In this talk, I will speak about character varieties, roughly speaking this the set of conjugacy classes of representations from a finitely generated group to a reductive complex algebraic group G. We will see some examples. We will mainly focus on character varieties into SL(2,C) and PSL(2,C). After this, we will talk about character varieties into more general complex groups, focusing on local properties : tangent spaces and singularities.
The discrete Pompeiu problem stemmed back to an integral-geometric question on the plane. The problem is whether we can reconstruct a function if we know the average values of the function on every congruent copy of a given pattern. Introducing a theorem of spectral analysis on discrete Abelian groups, I show some results of the discrete version of the topic. As an application we get a result for a coloring problem of the plane. I also mention some unsolved questions of this type.
Shimura curves arise as a natural generalisation of elliptic curves. As modular curves, they are constructed as Riemann surfaces, and they turn out to have structure of algebraic curve, i.e. they can be described by some algebraic equations with coefficients in some finite extension of Q. Number theorists are interested in the reductions modulo p of these equations. The problem is that these equations are very difficult to compute. I will describe a method to find these reductions without actually knowing the equation.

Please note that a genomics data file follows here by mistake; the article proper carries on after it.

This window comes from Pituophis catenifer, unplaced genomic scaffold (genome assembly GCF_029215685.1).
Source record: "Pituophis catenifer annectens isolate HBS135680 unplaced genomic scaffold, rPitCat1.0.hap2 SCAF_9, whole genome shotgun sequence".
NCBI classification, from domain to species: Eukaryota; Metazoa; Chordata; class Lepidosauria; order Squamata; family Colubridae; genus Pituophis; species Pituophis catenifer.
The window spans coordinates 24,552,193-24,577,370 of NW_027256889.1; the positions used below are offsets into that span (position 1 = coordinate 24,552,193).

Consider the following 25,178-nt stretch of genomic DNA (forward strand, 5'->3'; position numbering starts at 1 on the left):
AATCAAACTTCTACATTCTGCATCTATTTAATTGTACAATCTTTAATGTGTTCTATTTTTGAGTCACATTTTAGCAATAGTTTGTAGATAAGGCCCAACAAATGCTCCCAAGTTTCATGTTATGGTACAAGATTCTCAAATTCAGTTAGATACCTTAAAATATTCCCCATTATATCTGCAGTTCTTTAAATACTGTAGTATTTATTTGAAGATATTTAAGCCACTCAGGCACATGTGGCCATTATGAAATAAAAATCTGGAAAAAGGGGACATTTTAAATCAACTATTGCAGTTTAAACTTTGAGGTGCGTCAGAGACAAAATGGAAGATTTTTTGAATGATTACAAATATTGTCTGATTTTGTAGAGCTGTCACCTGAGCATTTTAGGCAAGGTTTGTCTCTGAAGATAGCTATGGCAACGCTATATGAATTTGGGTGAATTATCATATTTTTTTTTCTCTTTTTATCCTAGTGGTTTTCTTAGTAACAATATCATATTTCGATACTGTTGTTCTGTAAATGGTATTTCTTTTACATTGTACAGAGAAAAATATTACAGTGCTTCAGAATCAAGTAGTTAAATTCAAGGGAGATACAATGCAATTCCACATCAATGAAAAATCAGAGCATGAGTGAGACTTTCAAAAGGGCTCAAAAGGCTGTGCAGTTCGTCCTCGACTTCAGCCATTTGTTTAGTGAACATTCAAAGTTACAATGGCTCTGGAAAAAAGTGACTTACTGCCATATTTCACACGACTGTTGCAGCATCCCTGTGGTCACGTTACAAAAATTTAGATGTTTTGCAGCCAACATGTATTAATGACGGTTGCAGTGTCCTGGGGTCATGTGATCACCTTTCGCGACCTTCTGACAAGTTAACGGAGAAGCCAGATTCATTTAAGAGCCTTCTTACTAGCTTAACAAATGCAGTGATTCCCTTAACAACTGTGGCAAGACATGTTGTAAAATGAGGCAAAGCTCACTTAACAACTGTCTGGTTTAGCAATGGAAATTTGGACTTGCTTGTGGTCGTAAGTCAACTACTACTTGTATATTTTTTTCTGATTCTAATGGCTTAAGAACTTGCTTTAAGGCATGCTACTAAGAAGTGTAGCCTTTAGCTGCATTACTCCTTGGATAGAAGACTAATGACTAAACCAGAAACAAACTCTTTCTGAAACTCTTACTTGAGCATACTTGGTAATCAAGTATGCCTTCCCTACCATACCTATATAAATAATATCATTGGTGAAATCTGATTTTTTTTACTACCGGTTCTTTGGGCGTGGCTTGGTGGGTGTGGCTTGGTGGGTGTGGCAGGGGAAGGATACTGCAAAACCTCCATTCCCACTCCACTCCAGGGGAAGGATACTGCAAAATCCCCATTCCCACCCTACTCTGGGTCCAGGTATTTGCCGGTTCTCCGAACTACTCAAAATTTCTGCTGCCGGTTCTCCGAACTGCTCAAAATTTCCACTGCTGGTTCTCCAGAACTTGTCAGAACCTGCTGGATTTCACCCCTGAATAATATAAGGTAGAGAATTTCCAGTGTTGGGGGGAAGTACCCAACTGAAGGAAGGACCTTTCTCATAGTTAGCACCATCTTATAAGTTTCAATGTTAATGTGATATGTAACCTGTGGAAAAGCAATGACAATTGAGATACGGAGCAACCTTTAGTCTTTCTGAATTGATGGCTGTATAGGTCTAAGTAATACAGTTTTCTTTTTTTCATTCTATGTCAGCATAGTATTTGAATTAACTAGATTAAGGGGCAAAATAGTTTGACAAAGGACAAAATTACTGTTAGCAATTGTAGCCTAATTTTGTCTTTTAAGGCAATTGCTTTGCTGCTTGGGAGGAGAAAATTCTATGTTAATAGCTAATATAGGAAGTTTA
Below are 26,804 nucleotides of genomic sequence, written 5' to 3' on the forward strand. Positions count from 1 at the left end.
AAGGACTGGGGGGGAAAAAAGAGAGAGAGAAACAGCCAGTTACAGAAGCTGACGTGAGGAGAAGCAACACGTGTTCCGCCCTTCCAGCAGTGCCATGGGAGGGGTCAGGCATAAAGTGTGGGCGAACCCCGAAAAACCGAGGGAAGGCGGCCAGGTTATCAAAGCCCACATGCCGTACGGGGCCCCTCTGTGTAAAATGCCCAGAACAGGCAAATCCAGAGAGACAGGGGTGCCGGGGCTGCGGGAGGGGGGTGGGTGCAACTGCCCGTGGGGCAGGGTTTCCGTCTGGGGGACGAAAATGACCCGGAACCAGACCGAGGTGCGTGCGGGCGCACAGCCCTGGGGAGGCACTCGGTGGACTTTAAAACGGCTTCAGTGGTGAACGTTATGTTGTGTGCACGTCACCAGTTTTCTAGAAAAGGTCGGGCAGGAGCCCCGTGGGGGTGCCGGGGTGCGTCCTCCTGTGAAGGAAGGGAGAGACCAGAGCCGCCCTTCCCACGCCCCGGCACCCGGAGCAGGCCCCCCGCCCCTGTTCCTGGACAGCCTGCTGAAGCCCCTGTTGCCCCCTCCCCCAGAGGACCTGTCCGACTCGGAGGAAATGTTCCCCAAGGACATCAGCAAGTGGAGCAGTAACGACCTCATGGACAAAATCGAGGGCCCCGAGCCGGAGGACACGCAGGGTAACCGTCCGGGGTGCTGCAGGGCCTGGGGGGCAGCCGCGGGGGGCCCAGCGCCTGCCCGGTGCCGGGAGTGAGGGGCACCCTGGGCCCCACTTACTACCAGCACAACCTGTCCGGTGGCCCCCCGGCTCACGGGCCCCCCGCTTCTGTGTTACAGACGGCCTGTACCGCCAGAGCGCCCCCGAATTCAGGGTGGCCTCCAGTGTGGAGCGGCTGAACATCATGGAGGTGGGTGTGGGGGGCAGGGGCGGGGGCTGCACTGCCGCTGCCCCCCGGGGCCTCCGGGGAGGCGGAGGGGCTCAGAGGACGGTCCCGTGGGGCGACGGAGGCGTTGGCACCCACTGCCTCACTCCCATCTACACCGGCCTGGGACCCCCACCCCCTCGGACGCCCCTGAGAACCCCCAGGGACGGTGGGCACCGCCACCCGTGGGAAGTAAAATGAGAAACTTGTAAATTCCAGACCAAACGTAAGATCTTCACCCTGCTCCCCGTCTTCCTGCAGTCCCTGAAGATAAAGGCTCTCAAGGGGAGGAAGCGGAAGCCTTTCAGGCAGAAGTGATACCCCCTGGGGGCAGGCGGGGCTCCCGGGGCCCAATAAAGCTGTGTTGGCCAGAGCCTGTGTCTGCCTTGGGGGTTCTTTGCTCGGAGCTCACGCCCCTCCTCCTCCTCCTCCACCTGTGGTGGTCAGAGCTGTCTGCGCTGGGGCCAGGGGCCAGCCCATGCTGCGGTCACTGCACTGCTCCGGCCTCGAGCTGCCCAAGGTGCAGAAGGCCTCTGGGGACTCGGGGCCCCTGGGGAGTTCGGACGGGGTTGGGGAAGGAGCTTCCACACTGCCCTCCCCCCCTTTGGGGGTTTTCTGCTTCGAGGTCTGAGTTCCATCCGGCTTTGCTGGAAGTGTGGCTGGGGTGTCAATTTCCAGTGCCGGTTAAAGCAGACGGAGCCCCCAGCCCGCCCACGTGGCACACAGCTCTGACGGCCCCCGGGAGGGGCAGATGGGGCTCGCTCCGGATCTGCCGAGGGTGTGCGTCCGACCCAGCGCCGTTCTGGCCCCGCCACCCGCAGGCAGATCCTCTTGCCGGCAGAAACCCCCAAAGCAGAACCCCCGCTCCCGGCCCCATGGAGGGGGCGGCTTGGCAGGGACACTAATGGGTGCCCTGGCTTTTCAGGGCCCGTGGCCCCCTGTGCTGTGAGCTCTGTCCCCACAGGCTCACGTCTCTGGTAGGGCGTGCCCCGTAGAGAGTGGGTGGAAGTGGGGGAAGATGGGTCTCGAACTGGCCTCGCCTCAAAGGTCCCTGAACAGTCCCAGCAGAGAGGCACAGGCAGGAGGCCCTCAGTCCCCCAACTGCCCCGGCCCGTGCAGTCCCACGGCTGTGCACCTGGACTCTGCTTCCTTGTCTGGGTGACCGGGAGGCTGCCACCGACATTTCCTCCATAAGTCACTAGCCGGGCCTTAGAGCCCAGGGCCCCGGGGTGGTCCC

Deformation quantization is one of the possible mathematical formalization of the process that associatesto the description of a physical system in the language of classical mechanics a description of this system in the framework of quantum mechanics. In 2001, in his study of deformation quantization of Poisson complex manifolds, M. Kontsevich introduced a new type of object called Deformation Quantization (DQ) modules. These objects are sheaves of modules over a non-commutative deformation of the sheaf of holomorphic functions.